Enough is enough

And, no, I’m not talking about a song made famous by Barbra Streisand and Donna Summer 🙂

What does the word “community” mean to you ? I’d describe it is a place where everyone from all walks of life, regardless of ability and / or experience, can collectively communicate and share ideas, experiences, challenges, and so much more. According to the Cambridge Dictionary:

…..all the people who live in a particular area, or a group of people who are considered as a unit because of their shared interests or background…..

This sums it up perfectly – particularly the emphasis on “considered as a unit because of their shared interests of background”. Or does it ?

Sadly, the persistent scenario I seem to encounter myself (and I’m fairly sure that this is the general consensus across the board) is one where we are constantly sold a so-called “silver bullet” or a box filled with “blinky lights” that is touted to fix all of our problems, and keep us safe indefinitely from the ever increasing daily threats that the web (light, deep, and dark) seems to introduce on an hourly basis.

Back in “the day” (I’m revealing my age here), I would have said daily – the problem with that statement is that we’ve moved on both from the technology perspective, and the element of risk that always accompanies it. Gone are the days where you could place an unpatched PC with no firewall on the internet, and it would take a nefarious individual around a week to spot it. Today’s equivalent is more like hours – if not minutes.

The same applies to threat vectors. And not just “viruses” – you’d be unpleasantly surprised by just how many people think Viruses are Malware and vice-versa. 10-15 years ago, they were the main concern – Malware wasn’t even the worldwide threat it is today until May 2000, when Loveletter was the first high-profile profit-motivated campaign, followed on by “variants” such as the Anna Kournikova Worm, Nimda (“Admin” backwards) to today’s “modern” iterations – which, by definition, also possess modern capabilities in terms of damage potential / payload, and threat detection evasion techniques. Then, there’s the constant emphasis on phishing and social engineering attacks that are today’s mainstay in terms of convincing the user to click on a link, open an attachment, or even part with information via other medium such as SMS / fake voicemail scams. The point to all of this really boils down to one thing.

If you want people to get more involved in technology, and information security, then make it relevant to them.

Humans, despite numerous intensive training programs, seem to forget all about that same training when it comes to clicking links in malicious emails. Even something as simple as questioning the origins of that Facebook email that went to their business email address (although they don’t use their business email for that platform) – seems to elude them, and they still click the link. The clue here is awareness. Are we going far enough to educate people properly, with content that is meaningful and meets the real need, or are we taking a “foie-gras” approach of force-feeding information to satisfy an audit or regulatory requirement – in essence, a “tick in the box”. In addition, do we really follow up with those who consistently fail the same phishing test campaigns, or do we just let them carry on without addressing the issue ?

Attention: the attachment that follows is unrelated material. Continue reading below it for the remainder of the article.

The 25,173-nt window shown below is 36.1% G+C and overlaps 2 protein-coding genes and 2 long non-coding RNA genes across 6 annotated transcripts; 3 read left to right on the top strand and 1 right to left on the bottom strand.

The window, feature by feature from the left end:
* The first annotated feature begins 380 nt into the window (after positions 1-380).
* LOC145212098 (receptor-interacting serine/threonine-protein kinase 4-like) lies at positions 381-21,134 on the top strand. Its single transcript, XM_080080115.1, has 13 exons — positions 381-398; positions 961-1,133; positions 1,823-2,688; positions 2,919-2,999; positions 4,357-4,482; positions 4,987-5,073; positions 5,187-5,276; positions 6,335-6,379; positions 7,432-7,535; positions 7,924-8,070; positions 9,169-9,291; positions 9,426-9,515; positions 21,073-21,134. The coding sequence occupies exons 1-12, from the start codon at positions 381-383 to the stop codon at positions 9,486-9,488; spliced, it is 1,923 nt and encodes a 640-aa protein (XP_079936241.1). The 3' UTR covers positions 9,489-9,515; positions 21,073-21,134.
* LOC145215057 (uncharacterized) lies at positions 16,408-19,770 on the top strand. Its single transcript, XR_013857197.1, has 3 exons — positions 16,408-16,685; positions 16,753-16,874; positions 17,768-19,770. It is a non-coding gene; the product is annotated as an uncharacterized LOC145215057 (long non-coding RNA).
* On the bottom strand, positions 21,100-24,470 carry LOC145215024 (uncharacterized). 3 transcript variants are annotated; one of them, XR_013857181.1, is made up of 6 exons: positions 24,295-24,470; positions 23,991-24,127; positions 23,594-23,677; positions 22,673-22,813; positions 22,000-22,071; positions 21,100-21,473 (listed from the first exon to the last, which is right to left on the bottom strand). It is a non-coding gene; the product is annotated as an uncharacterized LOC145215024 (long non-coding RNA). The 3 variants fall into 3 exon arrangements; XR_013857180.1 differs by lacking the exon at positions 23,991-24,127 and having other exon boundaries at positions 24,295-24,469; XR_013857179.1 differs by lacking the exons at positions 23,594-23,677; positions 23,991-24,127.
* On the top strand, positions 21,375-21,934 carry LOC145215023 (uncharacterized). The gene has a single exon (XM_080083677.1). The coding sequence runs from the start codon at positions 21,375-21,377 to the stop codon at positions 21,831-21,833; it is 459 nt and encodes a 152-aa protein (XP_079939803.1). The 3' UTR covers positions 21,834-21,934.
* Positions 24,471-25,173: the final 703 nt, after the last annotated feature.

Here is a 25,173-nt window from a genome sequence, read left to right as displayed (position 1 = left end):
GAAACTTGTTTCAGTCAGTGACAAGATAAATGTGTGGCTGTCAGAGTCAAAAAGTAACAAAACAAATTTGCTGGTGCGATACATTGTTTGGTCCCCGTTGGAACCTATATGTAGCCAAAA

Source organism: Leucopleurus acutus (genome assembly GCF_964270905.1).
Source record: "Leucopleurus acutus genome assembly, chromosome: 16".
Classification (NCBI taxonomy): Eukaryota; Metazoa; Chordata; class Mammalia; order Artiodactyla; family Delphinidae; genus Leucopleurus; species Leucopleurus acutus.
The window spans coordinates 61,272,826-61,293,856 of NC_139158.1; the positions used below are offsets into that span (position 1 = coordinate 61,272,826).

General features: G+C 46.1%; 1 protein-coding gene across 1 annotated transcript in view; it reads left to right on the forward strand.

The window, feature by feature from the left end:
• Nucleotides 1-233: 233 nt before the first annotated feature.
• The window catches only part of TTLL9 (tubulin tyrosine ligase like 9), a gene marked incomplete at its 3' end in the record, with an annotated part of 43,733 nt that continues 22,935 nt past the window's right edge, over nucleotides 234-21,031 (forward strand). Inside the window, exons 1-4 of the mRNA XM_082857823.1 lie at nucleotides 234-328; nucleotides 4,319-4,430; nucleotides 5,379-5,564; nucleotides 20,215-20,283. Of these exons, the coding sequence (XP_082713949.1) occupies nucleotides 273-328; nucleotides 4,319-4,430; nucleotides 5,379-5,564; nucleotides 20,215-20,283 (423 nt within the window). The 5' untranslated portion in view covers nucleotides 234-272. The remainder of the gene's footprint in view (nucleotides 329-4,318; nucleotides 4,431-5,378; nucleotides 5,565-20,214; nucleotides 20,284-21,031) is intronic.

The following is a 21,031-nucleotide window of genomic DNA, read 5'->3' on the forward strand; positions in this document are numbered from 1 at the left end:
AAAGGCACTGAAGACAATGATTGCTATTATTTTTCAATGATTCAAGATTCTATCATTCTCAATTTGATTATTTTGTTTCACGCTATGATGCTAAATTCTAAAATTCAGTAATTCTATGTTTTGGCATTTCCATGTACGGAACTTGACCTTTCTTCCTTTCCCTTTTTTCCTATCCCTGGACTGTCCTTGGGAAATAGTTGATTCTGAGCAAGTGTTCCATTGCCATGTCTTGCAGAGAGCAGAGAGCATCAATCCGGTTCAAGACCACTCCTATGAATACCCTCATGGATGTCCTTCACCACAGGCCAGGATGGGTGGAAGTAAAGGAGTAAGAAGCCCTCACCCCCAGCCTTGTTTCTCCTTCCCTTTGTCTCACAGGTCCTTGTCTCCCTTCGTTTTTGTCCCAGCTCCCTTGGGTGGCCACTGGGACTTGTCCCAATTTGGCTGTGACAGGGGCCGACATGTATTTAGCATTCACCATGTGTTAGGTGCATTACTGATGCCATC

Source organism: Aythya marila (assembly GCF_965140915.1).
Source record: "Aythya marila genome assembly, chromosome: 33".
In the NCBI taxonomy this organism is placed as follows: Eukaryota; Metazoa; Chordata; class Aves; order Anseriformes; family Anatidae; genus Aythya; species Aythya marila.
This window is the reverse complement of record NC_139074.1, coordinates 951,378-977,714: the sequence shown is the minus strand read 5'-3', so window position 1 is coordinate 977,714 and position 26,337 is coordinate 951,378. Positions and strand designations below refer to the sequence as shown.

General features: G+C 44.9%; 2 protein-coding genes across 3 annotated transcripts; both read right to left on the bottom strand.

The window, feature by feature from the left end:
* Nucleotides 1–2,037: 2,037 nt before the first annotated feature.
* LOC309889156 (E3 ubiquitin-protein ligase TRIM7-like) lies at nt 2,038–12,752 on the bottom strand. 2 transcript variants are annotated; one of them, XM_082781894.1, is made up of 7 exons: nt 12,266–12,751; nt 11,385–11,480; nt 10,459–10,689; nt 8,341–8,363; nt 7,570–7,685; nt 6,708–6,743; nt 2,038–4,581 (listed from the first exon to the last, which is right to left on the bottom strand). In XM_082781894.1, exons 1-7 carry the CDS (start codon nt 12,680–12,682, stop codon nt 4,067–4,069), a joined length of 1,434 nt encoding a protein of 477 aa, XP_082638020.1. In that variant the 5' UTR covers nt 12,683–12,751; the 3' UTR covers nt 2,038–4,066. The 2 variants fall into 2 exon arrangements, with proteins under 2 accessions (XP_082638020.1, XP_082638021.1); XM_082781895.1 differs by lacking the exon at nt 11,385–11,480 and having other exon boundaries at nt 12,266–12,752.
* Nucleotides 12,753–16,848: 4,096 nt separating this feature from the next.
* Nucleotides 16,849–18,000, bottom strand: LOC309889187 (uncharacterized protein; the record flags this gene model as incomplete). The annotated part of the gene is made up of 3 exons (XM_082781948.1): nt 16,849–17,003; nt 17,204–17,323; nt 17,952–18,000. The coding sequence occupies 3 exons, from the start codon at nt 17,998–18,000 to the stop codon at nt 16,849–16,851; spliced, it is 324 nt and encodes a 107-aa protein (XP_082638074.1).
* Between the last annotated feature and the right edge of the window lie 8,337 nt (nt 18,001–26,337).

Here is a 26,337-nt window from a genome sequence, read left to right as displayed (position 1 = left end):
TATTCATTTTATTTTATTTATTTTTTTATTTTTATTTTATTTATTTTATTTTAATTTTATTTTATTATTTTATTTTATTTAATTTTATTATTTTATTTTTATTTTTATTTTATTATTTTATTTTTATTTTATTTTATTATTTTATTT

Awareness is only a small percentage of this journey. What is needed is discussion – the more fluid, the better. The problem is simplistic in the sense that its clear we are not doing enough to assist others without feeling the need to profit immensely from it. There is no single platform I have encountered during my research that is actually founded and run by Information Technology and Security professionals – nor is there one that actually wants to make a difference – in other words, create a full and active community where people aren’t afraid to ask questions without being accused of not researching something sufficiently, or to be morally degraded by a negative response from someone else who considers themselves a technology “god”. StackOverflow and Reddit are both notorious for this approach, and if people don’t feel as though they can ask questions, then what hope do we have in terms of ever reducing the human threat ?

The answer is much more complex – its difficult to actually convince people that they really need something like this. How do you convince people that they need to actively get involved in discussions concerning their own privacy, information security, protection from established and emerging threats, and identity theft ? There isn’t one single answer to any of these – none that would work in the real world anyway. However, I firmly believe that if a platform existed where you ask questions, join in discussions, express concerns, share experiences, and ultimately, share knowledge, we could arguably change the paradigm – slowly, I admit, but surely with momentum once people realise the benefits.

You may ask why I’m doing this. It’s not for profit, and never will be. It’s not to elevate or promote myself in any way – by definition, I’m a very private person, and like to keep it that way. I don’t have a Facebook or Instagram account either 🙂

I’m doing this because it needs to be done. Every day, we see another breach in the news that probably could have been avoided with relevant awareness and effective controls. Every day, we see articles in the news where people have been duped out of their life savings. Every day, the battleground gets larger, but the pool of knowledge (or those willing to share it) is shrinking. Why ?